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Carroll County Didn't Ban the Gay Pride Flag, and Other Lies You've Been Told
This entire episode is another reason to stop the politicization of sexuality and the classroom and to keep these discussions in the home where they belong
There has been much conversation, discussion, and anger from a recent decision made by the Carroll County Board of Education. Their decision, if you believe far-left activists, was to ban the Pride Flag from Carroll County Public School property.
As always in instances like this, the truth is rather different from the political narrative.
The policy adopted in May by the Carroll County Board of Education states that the only flags that can be displayed in Carroll County Schools are our national flag, the Maryland state flag, the Carroll County flag, banners celebrating school accomplishments, college or pro team flags, and flags related to specific individual units within the school system.
The policy does not specifically ban the Pride flag from Carroll County Schools. The policy doesn’t mention any flags that are disallowed from being displayed on school property. It merely lists the flags that are allowed to be displayed.
The ban does not apply to the Pride flag any differently than it would a Black Lives Matter flag, a Let’s Go Brandon flag or the Confederate battle flag. All are political flags that are attempting to relay a political message. None have any place being displayed as part of a school-sanctioned display.
The ban also does not stop individual students from expressing their political beliefs in school. It only bans the display of such political flags in a school-sanctioned manner, something that has become far too common over the course of the last few years.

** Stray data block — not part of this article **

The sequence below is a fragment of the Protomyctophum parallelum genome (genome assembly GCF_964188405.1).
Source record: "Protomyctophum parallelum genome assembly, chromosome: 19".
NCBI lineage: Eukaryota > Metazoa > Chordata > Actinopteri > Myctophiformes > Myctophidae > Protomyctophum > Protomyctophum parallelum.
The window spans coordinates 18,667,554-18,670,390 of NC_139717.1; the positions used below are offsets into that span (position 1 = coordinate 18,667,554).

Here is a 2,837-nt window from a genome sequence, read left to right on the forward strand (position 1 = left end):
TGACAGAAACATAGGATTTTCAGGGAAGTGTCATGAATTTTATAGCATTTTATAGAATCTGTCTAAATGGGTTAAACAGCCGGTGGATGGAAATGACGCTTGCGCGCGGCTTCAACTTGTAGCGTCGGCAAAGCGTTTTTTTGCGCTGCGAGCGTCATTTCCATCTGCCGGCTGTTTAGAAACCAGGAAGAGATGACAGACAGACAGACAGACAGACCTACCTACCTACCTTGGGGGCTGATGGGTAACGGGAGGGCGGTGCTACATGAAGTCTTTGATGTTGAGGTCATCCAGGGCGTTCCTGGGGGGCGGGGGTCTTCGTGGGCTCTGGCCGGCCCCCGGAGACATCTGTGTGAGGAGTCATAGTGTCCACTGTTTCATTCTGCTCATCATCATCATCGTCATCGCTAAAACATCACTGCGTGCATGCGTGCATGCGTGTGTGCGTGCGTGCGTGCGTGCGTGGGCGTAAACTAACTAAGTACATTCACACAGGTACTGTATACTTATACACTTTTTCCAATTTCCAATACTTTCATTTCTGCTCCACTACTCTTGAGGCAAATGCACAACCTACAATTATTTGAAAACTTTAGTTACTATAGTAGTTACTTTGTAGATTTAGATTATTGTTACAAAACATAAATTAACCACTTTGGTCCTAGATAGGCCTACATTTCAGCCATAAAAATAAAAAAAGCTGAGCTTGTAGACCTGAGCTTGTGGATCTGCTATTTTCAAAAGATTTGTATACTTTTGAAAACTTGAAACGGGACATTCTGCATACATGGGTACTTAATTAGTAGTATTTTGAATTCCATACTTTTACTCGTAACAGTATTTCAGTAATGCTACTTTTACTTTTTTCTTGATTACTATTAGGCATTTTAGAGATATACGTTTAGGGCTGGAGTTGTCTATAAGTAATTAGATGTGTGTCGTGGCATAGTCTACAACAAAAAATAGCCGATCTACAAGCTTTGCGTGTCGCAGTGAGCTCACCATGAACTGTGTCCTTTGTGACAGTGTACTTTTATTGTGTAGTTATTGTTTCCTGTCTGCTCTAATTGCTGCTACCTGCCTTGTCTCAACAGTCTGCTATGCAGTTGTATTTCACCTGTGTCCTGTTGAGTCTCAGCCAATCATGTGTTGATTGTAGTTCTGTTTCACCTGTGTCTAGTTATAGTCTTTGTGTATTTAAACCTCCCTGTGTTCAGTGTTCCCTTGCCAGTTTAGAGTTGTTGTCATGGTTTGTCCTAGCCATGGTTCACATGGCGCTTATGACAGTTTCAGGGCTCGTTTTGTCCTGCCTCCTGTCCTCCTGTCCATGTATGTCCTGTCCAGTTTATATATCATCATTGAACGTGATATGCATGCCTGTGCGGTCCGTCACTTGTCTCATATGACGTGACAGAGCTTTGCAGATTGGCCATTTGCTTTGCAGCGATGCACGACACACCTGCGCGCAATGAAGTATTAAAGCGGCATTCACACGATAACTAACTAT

Realistically, the policy probably saves folks some money from needing to buy a new Pride flag every time they update it.
Activists want to turn this into an issue about “acceptance”. The statement from the Maryland Democratic Party states that the decision “sends a message to our children and future generations of Marylanders that discrimination still has too vast of a reach in our communities.” It says something about the length to which Democrats will go to score political points when they accuse an entire county of discrimination with no evidence, no references, and no relationship to the policy that was actually enacted.
The policy is about getting political messaging out of the classroom. How is this a bad thing?
If anything, how politicized the Pride movement has become in America. No longer is the Pride movement about the acceptance of a lifestyle and a live-and-let-live mentality. It has now become the expectation, damn near a requirement, that “alternative lifestyles” be not just accepted but endorsed.
Never mind the fact that these lifestyles are opposed to the religious beliefs of the vast majority of Americans.
Never mind the fact that the idea of transgenderism flies in the face of scientific fact.
Even if you get past the political nature of all of this, I come back to a basic fundamental question. What purpose does the school flying or displaying a Pride flag have?
Whether activists and politicians want to admit it, public schools are not the place for affirming the sexuality of students, teachers, or anybody else. The insistence of Democrats and activists to discuss sexuality, transgenderism, and other such topics in schools does not in any way help educate students or prepare those students for success in life.
That is not to say that schools should not protect the rights of students with alternative lifestyles. But those lifestyles should not be promoted, encouraged, and celebrated in an official capacity in the way activists insist they should.
This entire episode shows the dangers of the politicization of sexuality and of bringing politics into the classroom. We’d be a better place if we kept these discussions in the home, where they belong.